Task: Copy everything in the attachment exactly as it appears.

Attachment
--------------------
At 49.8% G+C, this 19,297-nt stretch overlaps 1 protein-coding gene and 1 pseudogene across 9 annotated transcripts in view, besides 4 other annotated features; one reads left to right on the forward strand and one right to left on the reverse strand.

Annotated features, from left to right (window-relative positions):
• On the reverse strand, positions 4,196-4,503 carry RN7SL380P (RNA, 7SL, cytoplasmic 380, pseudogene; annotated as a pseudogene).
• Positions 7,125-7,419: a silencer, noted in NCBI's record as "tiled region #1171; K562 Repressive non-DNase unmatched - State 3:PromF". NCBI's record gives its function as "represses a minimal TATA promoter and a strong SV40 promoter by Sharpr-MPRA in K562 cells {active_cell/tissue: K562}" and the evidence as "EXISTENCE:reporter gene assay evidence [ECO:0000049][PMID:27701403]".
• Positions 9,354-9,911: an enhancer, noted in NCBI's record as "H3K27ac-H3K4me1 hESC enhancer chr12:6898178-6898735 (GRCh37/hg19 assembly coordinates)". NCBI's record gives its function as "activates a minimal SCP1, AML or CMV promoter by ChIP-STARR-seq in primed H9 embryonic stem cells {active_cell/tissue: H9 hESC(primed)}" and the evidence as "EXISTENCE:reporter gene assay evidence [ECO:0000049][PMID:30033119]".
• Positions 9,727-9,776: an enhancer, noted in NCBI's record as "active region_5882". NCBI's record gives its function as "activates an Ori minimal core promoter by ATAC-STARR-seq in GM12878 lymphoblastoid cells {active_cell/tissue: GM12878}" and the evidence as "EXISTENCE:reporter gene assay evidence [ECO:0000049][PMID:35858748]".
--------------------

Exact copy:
At 49.8% G+C, this 19,297-nt stretch overlaps 1 protein-coding gene and 1 pseudogene across 9 annotated transcripts in view, besides 4 other annotated features; one reads left to right on the forward strand and one right to left on the reverse strand.

Annotated features, from left to right (window-relative positions):
• On the reverse strand, positions 4,196-4,503 carry RN7SL380P (RNA, 7SL, cytoplasmic 380, pseudogene; annotated as a pseudogene).
• Positions 7,125-7,419: a silencer, noted in NCBI's record as "tiled region #1171; K562 Repressive non-DNase unmatched - State 3:PromF". NCBI's record gives its function as "represses a minimal TATA promoter and a strong SV40 promoter by Sharpr-MPRA in K562 cells {active_cell/tissue: K562}" and the evidence as "EXISTENCE:reporter gene assay evidence [ECO:0000049][PMID:27701403]".
• Positions 9,354-9,911: an enhancer, noted in NCBI's record as "H3K27ac-H3K4me1 hESC enhancer chr12:6898178-6898735 (GRCh37/hg19 assembly coordinates)". NCBI's record gives its function as "activates a minimal SCP1, AML or CMV promoter by ChIP-STARR-seq in primed H9 embryonic stem cells {active_cell/tissue: H9 hESC(primed)}" and the evidence as "EXISTENCE:reporter gene assay evidence [ECO:0000049][PMID:30033119]".
• Positions 9,727-9,776: an enhancer, noted in NCBI's record as "active region_5882". NCBI's record gives its function as "activates an Ori minimal core promoter by ATAC-STARR-seq in GM12878 lymphoblastoid cells {active_cell/tissue: GM12878}" and the evidence as "EXISTENCE:reporter gene assay evidence [ECO:0000049][PMID:35858748]".